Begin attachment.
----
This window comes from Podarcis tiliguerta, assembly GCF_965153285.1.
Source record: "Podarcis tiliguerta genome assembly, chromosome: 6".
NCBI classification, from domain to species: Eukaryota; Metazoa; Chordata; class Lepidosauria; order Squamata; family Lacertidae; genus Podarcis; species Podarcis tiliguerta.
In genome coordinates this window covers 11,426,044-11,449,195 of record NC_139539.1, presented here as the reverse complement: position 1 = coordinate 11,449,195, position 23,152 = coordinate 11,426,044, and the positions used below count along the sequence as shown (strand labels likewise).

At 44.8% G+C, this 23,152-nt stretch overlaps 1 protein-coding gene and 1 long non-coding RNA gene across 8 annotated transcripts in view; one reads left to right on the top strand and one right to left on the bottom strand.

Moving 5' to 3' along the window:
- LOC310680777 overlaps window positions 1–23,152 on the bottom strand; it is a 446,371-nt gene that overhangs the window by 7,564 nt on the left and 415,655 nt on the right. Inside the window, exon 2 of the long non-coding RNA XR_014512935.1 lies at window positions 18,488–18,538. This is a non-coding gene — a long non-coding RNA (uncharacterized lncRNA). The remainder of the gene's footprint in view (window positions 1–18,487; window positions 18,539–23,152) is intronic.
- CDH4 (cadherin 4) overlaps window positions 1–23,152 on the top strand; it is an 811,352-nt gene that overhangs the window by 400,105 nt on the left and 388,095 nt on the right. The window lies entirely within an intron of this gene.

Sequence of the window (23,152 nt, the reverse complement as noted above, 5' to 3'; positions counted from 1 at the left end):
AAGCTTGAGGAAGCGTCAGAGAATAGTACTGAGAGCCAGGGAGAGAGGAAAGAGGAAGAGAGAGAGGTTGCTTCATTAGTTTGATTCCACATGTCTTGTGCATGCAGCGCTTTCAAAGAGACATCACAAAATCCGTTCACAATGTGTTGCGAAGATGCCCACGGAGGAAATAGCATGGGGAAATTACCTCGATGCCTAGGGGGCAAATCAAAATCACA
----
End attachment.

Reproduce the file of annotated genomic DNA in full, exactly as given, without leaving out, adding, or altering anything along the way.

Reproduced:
This window comes from Podarcis tiliguerta, assembly GCF_965153285.1.
Source record: "Podarcis tiliguerta genome assembly, chromosome: 6".
NCBI classification, from domain to species: Eukaryota; Metazoa; Chordata; class Lepidosauria; order Squamata; family Lacertidae; genus Podarcis; species Podarcis tiliguerta.
In genome coordinates this window covers 11,426,044-11,449,195 of record NC_139539.1, presented here as the reverse complement: position 1 = coordinate 11,449,195, position 23,152 = coordinate 11,426,044, and the positions used below count along the sequence as shown (strand labels likewise).

At 44.8% G+C, this 23,152-nt stretch overlaps 1 protein-coding gene and 1 long non-coding RNA gene across 8 annotated transcripts in view; one reads left to right on the top strand and one right to left on the bottom strand.

Moving 5' to 3' along the window:
- LOC310680777 overlaps window positions 1–23,152 on the bottom strand; it is a 446,371-nt gene that overhangs the window by 7,564 nt on the left and 415,655 nt on the right. Inside the window, exon 2 of the long non-coding RNA XR_014512935.1 lies at window positions 18,488–18,538. This is a non-coding gene — a long non-coding RNA (uncharacterized lncRNA). The remainder of the gene's footprint in view (window positions 1–18,487; window positions 18,539–23,152) is intronic.
- CDH4 (cadherin 4) overlaps window positions 1–23,152 on the top strand; it is an 811,352-nt gene that overhangs the window by 400,105 nt on the left and 388,095 nt on the right. The window lies entirely within an intron of this gene.

Sequence of the window (23,152 nt, the reverse complement as noted above, 5' to 3'; positions counted from 1 at the left end):
AAGCTTGAGGAAGCGTCAGAGAATAGTACTGAGAGCCAGGGAGAGAGGAAAGAGGAAGAGAGAGAGGTTGCTTCATTAGTTTGATTCCACATGTCTTGTGCATGCAGCGCTTTCAAAGAGACATCACAAAATCCGTTCACAATGTGTTGCGAAGATGCCCACGGAGGAAATAGCATGGGGAAATTACCTCGATGCCTAGGGGGCAAATCAAAATCACA